The muddy pouch quivered, as if it breathed.
Hattley turned on her iPhone’s flashlight and moved closer. But she could not tell herself she was safe.
This thing was half as big as her car, and it looked like part raft and part Army weather balloon.
Torn between inspecting it further and getting to the crash of the aircraft, Hattley decided to take a quick video with her phone, while pushing at the pouch with the ice scraper from her car.
As luck would have it, with her vision focused through the video camera, she put all her weight on a deflated, slippery part of the pouch that had been dragging through mud.
After a shriek and a tumble, she landed face-to-face with the twins.
It was like staring at a two-headed monkey. The faces were gray-white, and the eyes didn’t blink. Frightened now, Hattley slowly tried to back away from the pouch. What were these things? Would they run? Did they bite?
Their eyes followed her as she stood. Again, trying for a video, she wiped mud from the phone but unknowingly swiped a news clip instead. It blared a report about the aircraft crashing, and Agnon awoke.
Instinctively protective, he reached his long fingers toward Hattley’s right calf and grabbed it firmly. Hattley felt no pain and found herself focused on the strange silver ring with the orange hypocycloid on his index finger. At that finger, and the others, began to glow orange, Hattley felt like she had drifted to sleep, but she sank into a dream more frightening than any she had ever experienced.
Images of fire and war and death overran her brain, and those dying were gray, like the oval faces from the pouch. All those bodies. All that life. Long, gray, contorted and slaughtered.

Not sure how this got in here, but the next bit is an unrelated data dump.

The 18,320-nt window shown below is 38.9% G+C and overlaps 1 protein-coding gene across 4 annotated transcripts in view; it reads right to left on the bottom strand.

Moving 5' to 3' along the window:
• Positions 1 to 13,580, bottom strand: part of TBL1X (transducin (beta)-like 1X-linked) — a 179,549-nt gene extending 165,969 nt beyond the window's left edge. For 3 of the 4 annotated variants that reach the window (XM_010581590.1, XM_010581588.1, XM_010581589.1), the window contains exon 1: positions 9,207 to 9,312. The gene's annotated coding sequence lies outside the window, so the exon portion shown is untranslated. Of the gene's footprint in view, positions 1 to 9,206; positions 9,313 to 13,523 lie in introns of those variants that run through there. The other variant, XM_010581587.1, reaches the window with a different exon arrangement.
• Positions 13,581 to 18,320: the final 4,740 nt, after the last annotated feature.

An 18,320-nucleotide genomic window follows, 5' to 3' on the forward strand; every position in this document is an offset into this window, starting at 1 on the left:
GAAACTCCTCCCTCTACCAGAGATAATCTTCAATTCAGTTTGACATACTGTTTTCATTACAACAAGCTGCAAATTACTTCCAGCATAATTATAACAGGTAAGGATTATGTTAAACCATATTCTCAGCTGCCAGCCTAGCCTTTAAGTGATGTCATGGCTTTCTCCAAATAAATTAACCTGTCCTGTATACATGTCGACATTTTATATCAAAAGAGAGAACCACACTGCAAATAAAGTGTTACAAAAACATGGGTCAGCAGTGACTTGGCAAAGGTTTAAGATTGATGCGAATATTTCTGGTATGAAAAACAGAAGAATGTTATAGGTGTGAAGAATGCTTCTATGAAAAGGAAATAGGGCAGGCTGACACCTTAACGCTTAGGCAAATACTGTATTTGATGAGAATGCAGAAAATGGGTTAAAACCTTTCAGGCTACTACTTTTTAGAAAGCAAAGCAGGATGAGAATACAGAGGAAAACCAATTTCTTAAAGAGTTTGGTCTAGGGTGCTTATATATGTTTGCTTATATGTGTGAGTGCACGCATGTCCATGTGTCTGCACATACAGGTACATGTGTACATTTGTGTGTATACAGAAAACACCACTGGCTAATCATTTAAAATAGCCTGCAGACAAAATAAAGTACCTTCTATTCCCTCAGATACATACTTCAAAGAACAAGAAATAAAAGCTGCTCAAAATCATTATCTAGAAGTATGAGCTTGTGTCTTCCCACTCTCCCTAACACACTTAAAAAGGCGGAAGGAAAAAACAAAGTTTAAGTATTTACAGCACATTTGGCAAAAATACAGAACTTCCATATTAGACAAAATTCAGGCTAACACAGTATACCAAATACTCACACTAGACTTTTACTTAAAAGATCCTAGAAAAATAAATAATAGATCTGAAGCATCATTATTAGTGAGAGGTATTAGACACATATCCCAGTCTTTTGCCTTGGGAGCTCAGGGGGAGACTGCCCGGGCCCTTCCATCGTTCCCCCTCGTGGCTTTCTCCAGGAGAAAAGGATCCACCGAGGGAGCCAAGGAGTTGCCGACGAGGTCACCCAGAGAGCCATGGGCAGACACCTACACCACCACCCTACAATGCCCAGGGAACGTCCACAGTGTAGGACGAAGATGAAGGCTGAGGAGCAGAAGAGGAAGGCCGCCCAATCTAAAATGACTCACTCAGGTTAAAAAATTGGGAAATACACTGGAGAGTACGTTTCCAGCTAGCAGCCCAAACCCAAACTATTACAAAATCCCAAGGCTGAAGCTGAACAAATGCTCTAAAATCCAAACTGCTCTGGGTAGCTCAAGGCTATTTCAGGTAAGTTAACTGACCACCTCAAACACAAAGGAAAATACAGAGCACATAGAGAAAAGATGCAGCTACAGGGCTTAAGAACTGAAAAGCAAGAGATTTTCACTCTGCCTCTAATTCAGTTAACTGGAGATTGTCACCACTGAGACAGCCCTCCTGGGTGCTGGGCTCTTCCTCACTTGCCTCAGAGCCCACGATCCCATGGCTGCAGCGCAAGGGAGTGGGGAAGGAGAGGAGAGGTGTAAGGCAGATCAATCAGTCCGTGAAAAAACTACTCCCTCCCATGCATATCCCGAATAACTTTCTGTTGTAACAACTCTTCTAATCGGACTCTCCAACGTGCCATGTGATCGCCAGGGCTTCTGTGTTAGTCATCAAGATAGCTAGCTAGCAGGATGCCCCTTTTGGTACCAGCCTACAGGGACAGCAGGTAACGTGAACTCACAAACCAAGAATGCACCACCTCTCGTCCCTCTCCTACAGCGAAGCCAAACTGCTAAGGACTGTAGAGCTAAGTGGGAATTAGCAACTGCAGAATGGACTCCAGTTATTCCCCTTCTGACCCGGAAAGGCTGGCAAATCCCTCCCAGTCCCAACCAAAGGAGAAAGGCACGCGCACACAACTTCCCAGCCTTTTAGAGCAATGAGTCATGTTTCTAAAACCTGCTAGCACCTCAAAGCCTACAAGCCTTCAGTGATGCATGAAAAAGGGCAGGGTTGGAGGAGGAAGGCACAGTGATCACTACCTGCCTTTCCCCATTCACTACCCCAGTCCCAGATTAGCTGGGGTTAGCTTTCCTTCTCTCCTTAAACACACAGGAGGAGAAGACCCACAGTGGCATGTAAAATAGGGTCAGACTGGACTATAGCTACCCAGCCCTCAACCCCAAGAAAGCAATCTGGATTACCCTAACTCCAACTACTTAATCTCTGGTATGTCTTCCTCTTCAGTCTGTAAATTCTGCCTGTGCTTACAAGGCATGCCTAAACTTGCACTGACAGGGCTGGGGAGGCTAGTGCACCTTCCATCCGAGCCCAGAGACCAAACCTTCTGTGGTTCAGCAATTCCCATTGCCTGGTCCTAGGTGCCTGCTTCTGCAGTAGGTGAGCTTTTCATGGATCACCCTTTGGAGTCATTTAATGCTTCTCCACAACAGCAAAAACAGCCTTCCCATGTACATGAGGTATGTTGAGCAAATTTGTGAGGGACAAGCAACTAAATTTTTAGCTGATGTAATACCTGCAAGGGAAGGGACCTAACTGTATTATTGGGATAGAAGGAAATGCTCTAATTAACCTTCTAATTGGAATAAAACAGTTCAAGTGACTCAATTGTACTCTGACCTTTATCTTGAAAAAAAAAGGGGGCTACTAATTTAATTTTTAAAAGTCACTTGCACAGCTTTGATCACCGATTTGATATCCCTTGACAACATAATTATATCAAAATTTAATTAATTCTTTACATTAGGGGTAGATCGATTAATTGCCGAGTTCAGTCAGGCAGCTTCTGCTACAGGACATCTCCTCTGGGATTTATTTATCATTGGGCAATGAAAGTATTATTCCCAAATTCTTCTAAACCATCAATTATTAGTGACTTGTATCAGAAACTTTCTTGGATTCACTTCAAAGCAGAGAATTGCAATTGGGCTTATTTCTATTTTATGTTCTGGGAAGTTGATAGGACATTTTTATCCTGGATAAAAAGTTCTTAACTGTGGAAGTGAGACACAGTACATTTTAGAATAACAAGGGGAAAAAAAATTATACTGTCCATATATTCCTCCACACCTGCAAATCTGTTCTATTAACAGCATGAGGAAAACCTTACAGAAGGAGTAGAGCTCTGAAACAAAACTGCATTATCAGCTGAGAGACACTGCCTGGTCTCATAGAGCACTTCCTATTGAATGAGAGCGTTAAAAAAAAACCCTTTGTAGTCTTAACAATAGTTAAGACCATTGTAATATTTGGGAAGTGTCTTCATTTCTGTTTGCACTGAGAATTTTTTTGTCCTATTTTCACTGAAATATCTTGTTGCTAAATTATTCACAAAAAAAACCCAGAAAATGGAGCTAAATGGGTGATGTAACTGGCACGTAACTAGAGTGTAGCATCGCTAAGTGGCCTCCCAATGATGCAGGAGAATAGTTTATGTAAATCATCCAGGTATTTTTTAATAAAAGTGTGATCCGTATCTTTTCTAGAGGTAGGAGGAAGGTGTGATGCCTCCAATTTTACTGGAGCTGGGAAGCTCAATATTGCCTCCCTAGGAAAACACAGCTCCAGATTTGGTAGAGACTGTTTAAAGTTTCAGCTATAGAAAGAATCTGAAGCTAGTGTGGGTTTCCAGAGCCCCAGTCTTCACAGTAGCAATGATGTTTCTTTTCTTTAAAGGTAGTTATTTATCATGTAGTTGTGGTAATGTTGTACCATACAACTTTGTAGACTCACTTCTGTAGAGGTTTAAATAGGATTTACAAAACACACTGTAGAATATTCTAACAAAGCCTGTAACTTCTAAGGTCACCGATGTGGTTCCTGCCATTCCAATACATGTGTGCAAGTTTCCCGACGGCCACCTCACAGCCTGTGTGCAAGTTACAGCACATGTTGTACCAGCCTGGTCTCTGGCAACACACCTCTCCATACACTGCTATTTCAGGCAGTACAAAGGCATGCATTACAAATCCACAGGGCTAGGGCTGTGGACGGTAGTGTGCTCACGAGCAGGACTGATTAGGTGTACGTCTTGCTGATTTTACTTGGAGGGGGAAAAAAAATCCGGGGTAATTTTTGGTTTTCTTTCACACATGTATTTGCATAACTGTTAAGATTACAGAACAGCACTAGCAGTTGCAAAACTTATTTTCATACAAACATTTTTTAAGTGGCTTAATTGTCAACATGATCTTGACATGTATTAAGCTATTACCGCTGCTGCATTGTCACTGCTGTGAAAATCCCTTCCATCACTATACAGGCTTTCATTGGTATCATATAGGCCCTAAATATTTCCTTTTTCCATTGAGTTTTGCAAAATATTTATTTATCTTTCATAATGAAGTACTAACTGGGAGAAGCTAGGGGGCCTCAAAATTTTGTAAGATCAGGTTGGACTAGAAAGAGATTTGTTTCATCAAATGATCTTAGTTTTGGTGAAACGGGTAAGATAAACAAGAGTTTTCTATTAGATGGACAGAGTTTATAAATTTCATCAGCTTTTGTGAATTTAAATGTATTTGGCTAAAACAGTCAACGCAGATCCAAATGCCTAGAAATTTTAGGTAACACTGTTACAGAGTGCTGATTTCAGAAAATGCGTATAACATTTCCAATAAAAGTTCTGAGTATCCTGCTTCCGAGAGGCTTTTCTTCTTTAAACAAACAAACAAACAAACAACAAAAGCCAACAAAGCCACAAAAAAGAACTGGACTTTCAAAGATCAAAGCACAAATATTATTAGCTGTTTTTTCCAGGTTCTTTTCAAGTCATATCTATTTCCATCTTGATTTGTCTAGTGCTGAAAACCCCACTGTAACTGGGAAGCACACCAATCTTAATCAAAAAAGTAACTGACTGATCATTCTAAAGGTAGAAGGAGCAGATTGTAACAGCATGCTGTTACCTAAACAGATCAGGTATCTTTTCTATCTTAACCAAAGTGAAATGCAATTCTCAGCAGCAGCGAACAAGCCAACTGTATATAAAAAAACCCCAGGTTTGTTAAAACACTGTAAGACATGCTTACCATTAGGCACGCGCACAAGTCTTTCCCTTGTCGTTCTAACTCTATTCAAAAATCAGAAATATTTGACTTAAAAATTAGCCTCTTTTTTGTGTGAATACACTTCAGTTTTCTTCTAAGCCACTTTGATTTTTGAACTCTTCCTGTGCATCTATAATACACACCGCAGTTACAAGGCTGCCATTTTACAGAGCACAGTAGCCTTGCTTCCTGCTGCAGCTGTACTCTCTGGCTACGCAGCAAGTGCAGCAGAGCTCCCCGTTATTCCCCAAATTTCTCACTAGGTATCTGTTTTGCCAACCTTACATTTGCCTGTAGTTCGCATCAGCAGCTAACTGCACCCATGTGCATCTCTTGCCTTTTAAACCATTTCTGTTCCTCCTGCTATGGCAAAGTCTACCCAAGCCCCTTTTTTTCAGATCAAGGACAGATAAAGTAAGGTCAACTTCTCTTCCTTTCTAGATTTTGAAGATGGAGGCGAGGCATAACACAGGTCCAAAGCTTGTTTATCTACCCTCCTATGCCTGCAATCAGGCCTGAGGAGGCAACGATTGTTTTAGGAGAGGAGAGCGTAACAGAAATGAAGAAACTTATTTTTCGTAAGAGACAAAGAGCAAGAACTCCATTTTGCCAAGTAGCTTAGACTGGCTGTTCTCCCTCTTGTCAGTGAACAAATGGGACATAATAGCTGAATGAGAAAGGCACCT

Tears ran down her cheeks. When Agnon heard her sob, he released her leg. She collapsed backward, her butt on the ground.
With Jadeion now also awake, the four visitors stared with big unblinking round eyes. Hattley looked away and scooched backward at the same time. No one made a noise. Hattley looked to her phone, hoping for a text, a missed call, a tweet — anything that would keep her from trying to figure out what she was going to actually do next.
The TV news truck pulling up toward her car forced her hand.
Walking without thinking, she moved toward the truck to ensure it had stopped. Standing in its headlights, she hoped the visitors would see this as their cue to flee. Somehow, she was confident the four would not hurt her. She knew they meant no harm to anyone. They were victims.
She traded meaningless bits of scanner chatter with the TV folks as Jadeion and Agnon each scooped up a twin in their long arms. Half-bounding, half-limping, they slipped off into a field of cedar and brush.
Hattley turned to look for them but was relieved they were gone. She barely heard the TV station videographer ask: “What’s that big brown balloon-looking thingy?”